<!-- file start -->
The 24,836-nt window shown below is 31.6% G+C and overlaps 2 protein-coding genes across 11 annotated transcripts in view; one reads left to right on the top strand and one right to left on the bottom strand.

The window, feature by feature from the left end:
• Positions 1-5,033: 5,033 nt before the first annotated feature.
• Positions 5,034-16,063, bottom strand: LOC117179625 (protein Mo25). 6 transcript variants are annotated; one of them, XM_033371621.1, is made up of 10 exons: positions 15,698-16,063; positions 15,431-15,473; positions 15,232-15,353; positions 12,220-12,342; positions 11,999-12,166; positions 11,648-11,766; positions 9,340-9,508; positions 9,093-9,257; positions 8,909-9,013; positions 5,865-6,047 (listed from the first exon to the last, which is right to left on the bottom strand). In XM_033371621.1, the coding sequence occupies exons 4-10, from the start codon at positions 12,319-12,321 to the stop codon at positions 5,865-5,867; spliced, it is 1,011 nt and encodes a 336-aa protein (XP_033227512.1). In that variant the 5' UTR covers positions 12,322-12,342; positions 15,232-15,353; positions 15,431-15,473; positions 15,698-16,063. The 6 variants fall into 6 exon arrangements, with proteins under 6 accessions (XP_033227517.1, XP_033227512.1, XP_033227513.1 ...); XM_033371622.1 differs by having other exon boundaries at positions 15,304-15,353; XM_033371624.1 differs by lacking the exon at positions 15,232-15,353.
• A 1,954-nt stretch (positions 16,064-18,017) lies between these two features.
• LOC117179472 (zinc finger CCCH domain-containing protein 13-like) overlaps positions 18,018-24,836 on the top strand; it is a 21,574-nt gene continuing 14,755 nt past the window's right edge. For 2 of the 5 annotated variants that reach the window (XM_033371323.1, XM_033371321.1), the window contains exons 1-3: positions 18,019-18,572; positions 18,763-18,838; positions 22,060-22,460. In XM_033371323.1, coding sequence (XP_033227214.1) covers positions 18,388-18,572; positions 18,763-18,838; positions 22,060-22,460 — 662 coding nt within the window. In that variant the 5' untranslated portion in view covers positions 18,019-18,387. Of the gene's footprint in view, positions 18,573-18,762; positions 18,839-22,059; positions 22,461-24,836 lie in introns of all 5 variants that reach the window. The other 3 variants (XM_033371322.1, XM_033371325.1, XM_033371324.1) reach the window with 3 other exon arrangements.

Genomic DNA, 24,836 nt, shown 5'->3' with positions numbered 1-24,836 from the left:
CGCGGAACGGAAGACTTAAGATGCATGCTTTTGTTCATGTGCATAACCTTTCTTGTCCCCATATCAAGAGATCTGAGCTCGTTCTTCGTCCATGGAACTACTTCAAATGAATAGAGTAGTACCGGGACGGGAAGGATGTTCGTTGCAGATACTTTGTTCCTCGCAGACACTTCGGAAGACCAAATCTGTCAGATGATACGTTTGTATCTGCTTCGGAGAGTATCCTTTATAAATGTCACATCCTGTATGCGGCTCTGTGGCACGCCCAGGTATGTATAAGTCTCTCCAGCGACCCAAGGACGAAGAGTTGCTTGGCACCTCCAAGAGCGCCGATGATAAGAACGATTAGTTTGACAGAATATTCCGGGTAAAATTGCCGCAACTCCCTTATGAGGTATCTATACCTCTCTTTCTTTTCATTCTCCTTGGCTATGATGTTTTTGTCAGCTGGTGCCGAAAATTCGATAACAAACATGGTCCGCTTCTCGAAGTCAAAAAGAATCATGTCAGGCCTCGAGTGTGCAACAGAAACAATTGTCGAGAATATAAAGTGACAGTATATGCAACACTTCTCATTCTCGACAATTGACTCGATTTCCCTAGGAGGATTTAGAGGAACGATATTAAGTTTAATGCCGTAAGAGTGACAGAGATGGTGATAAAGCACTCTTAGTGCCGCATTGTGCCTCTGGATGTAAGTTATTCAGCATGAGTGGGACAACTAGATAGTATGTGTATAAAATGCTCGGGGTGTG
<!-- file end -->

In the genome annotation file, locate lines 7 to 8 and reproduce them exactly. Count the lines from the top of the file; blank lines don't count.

Genomic DNA, 24,836 nt, shown 5'->3' with positions numbered 1-24,836 from the left:
CGCGGAACGGAAGACTTAAGATGCATGCTTTTGTTCATGTGCATAACCTTTCTTGTCCCCATATCAAGAGATCTGAGCTCGTTCTTCGTCCATGGAACTACTTCAAATGAATAGAGTAGTACCGGGACGGGAAGGATGTTCGTTGCAGATACTTTGTTCCTCGCAGACACTTCGGAAGACCAAATCTGTCAGATGATACGTTTGTATCTGCTTCGGAGAGTATCCTTTATAAATGTCACATCCTGTATGCGGCTCTGTGGCACGCCCAGGTATGTATAAGTCTCTCCAGCGACCCAAGGACGAAGAGTTGCTTGGCACCTCCAAGAGCGCCGATGATAAGAACGATTAGTTTGACAGAATATTCCGGGTAAAATTGCCGCAACTCCCTTATGAGGTATCTATACCTCTCTTTCTTTTCATTCTCCTTGGCTATGATGTTTTTGTCAGCTGGTGCCGAAAATTCGATAACAAACATGGTCCGCTTCTCGAAGTCAAAAAGAATCATGTCAGGCCTCGAGTGTGCAACAGAAACAATTGTCGAGAATATAAAGTGACAGTATATGCAACACTTCTCATTCTCGACAATTGACTCGATTTCCCTAGGAGGATTTAGAGGAACGATATTAAGTTTAATGCCGTAAGAGTGACAGAGATGGTGATAAAGCACTCTTAGTGCCGCATTGTGCCTCTGGATGTAAGTTATTCAGCATGAGTGGGACAACTAGATAGTATGTGTATAAAATGCTCGGGGTGTG